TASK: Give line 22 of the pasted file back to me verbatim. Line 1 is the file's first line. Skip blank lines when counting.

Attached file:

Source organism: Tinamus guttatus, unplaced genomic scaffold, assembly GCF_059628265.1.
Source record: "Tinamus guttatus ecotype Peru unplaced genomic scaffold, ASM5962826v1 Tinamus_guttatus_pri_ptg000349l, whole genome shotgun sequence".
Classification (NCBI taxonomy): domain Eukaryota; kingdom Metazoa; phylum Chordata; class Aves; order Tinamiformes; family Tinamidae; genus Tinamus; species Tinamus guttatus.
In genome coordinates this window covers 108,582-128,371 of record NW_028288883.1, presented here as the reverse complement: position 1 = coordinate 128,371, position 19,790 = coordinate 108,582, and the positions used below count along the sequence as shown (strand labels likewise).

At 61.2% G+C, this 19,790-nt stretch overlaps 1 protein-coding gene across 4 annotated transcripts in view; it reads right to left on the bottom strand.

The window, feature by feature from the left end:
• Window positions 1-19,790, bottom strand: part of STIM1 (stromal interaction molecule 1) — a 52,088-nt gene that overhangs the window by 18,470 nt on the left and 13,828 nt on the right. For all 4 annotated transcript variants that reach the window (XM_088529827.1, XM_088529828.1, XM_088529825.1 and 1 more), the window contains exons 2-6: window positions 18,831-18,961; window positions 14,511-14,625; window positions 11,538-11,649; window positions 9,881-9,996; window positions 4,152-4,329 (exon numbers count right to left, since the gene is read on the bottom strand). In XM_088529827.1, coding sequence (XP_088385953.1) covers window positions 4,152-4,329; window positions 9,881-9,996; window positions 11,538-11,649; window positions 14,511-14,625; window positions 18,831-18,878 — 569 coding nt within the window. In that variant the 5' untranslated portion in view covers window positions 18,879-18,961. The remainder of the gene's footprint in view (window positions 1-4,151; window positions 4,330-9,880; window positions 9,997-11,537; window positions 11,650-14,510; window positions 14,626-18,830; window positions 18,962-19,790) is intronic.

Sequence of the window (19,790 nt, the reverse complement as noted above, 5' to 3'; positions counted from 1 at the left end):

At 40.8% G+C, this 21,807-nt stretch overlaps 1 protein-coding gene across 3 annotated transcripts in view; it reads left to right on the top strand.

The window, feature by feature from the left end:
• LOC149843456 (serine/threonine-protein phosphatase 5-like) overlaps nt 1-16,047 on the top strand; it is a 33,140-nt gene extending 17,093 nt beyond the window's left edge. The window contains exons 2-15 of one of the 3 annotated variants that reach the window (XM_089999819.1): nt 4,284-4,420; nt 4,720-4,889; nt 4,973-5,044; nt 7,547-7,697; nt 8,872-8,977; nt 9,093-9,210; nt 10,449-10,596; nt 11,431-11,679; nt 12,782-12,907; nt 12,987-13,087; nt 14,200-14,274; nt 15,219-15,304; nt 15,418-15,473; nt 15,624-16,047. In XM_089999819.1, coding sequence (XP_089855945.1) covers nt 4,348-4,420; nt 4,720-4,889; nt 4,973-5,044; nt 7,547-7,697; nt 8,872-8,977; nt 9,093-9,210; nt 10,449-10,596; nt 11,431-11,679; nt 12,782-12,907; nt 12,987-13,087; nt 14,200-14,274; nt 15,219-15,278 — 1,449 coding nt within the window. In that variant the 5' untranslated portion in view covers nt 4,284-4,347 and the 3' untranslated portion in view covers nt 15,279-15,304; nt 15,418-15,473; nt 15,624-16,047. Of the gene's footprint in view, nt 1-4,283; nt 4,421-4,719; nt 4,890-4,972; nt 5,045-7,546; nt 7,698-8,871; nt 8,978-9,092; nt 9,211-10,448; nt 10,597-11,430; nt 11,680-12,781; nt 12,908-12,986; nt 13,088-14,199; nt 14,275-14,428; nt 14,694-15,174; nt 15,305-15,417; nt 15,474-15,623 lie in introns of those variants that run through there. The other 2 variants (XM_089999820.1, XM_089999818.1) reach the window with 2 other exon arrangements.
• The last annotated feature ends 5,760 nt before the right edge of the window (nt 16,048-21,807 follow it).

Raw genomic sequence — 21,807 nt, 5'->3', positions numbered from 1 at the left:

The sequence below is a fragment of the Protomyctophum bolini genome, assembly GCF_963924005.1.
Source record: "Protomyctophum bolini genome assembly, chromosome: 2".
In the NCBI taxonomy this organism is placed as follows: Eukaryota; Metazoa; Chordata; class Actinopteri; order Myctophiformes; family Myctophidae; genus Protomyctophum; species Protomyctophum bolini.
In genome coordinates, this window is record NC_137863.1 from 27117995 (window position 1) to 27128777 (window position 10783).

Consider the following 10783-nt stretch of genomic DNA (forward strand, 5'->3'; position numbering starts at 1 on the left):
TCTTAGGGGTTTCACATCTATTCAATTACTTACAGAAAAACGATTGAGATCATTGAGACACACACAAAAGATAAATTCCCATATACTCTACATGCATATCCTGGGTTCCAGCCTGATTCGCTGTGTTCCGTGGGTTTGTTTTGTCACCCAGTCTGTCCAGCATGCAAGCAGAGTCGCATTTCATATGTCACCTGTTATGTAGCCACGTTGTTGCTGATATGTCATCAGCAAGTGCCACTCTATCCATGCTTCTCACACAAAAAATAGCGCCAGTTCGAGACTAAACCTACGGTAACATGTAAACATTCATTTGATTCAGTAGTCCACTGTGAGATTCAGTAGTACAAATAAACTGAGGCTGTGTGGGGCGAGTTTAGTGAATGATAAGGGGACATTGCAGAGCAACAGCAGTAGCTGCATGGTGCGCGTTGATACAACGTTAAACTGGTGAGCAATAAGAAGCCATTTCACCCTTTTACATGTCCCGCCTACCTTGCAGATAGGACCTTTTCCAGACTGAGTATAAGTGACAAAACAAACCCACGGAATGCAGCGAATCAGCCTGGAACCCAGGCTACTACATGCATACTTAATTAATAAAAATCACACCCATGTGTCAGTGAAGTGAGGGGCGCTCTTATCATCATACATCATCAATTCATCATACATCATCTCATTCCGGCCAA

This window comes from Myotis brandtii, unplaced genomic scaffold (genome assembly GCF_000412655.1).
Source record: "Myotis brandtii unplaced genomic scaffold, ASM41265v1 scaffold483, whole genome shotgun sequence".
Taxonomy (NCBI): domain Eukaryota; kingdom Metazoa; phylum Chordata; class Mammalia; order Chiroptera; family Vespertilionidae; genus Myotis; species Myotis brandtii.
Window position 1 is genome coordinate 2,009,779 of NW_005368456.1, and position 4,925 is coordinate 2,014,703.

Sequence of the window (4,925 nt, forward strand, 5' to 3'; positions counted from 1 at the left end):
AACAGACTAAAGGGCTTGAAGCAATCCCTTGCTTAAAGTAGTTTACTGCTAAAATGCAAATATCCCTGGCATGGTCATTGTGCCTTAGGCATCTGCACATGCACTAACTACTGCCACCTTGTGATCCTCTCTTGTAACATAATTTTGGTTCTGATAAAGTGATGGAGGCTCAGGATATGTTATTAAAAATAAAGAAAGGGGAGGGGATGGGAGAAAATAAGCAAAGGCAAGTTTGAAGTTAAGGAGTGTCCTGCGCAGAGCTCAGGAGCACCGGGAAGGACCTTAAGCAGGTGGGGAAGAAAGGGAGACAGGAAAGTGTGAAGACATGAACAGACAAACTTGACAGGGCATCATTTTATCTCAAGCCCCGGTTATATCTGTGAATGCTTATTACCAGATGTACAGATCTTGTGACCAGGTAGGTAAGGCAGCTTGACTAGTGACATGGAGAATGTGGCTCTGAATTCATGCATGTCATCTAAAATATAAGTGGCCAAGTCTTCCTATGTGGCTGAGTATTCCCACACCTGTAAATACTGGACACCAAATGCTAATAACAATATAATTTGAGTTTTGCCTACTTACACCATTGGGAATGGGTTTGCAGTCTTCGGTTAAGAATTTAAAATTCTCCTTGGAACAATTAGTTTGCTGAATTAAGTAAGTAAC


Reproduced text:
Taxonomy (NCBI): domain Eukaryota; kingdom Metazoa; phylum Chordata; class Mammalia; order Chiroptera; family Vespertilionidae; genus Myotis; species Myotis brandtii.